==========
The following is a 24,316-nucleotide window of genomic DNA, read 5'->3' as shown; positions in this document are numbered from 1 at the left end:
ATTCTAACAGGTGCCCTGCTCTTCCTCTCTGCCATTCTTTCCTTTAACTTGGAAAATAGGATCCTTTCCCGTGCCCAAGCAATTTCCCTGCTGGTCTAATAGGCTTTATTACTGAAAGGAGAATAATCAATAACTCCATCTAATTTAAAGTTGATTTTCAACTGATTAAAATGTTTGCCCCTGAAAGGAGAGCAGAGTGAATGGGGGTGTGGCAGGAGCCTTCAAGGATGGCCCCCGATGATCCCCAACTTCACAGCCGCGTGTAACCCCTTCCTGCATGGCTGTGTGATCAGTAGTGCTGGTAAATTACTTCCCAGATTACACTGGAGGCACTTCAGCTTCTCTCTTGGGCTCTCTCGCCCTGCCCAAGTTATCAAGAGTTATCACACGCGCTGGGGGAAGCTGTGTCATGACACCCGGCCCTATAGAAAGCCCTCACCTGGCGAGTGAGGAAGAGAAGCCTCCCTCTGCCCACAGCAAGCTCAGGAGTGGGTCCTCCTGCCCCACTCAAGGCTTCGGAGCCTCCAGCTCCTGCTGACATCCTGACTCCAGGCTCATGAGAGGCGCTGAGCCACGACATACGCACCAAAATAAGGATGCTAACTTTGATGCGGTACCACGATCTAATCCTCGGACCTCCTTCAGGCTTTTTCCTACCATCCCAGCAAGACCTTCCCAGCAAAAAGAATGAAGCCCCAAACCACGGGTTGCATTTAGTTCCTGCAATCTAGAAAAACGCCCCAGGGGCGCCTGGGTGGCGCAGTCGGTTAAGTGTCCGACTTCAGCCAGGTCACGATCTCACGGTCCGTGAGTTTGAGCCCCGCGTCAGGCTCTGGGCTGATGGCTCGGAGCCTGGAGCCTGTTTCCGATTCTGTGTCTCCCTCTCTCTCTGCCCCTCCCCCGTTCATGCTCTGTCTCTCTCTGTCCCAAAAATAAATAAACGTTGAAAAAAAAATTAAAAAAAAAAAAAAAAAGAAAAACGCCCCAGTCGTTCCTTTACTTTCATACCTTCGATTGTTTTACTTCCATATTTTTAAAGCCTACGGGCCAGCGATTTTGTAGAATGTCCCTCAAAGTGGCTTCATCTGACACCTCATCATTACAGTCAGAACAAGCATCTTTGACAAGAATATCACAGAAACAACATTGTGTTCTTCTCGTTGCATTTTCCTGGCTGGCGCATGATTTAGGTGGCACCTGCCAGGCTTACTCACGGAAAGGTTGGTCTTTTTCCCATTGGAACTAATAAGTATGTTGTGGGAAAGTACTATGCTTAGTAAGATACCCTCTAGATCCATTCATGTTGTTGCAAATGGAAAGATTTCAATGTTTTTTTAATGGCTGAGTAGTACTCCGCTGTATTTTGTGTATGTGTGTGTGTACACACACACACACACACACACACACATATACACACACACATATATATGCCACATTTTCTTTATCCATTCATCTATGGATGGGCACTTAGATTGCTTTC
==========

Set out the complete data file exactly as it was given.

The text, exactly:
The following is a 24,316-nucleotide window of genomic DNA, read 5'->3' as shown; positions in this document are numbered from 1 at the left end:
ATTCTAACAGGTGCCCTGCTCTTCCTCTCTGCCATTCTTTCCTTTAACTTGGAAAATAGGATCCTTTCCCGTGCCCAAGCAATTTCCCTGCTGGTCTAATAGGCTTTATTACTGAAAGGAGAATAATCAATAACTCCATCTAATTTAAAGTTGATTTTCAACTGATTAAAATGTTTGCCCCTGAAAGGAGAGCAGAGTGAATGGGGGTGTGGCAGGAGCCTTCAAGGATGGCCCCCGATGATCCCCAACTTCACAGCCGCGTGTAACCCCTTCCTGCATGGCTGTGTGATCAGTAGTGCTGGTAAATTACTTCCCAGATTACACTGGAGGCACTTCAGCTTCTCTCTTGGGCTCTCTCGCCCTGCCCAAGTTATCAAGAGTTATCACACGCGCTGGGGGAAGCTGTGTCATGACACCCGGCCCTATAGAAAGCCCTCACCTGGCGAGTGAGGAAGAGAAGCCTCCCTCTGCCCACAGCAAGCTCAGGAGTGGGTCCTCCTGCCCCACTCAAGGCTTCGGAGCCTCCAGCTCCTGCTGACATCCTGACTCCAGGCTCATGAGAGGCGCTGAGCCACGACATACGCACCAAAATAAGGATGCTAACTTTGATGCGGTACCACGATCTAATCCTCGGACCTCCTTCAGGCTTTTTCCTACCATCCCAGCAAGACCTTCCCAGCAAAAAGAATGAAGCCCCAAACCACGGGTTGCATTTAGTTCCTGCAATCTAGAAAAACGCCCCAGGGGCGCCTGGGTGGCGCAGTCGGTTAAGTGTCCGACTTCAGCCAGGTCACGATCTCACGGTCCGTGAGTTTGAGCCCCGCGTCAGGCTCTGGGCTGATGGCTCGGAGCCTGGAGCCTGTTTCCGATTCTGTGTCTCCCTCTCTCTCTGCCCCTCCCCCGTTCATGCTCTGTCTCTCTCTGTCCCAAAAATAAATAAACGTTGAAAAAAAAATTAAAAAAAAAAAAAAAAAGAAAAACGCCCCAGTCGTTCCTTTACTTTCATACCTTCGATTGTTTTACTTCCATATTTTTAAAGCCTACGGGCCAGCGATTTTGTAGAATGTCCCTCAAAGTGGCTTCATCTGACACCTCATCATTACAGTCAGAACAAGCATCTTTGACAAGAATATCACAGAAACAACATTGTGTTCTTCTCGTTGCATTTTCCTGGCTGGCGCATGATTTAGGTGGCACCTGCCAGGCTTACTCACGGAAAGGTTGGTCTTTTTCCCATTGGAACTAATAAGTATGTTGTGGGAAAGTACTATGCTTAGTAAGATACCCTCTAGATCCATTCATGTTGTTGCAAATGGAAAGATTTCAATGTTTTTTTAATGGCTGAGTAGTACTCCGCTGTATTTTGTGTATGTGTGTGTGTACACACACACACACACACACACACACATATACACACACACATATATATGCCACATTTTCTTTATCCATTCATCTATGGATGGGCACTTAGATTGCTTTC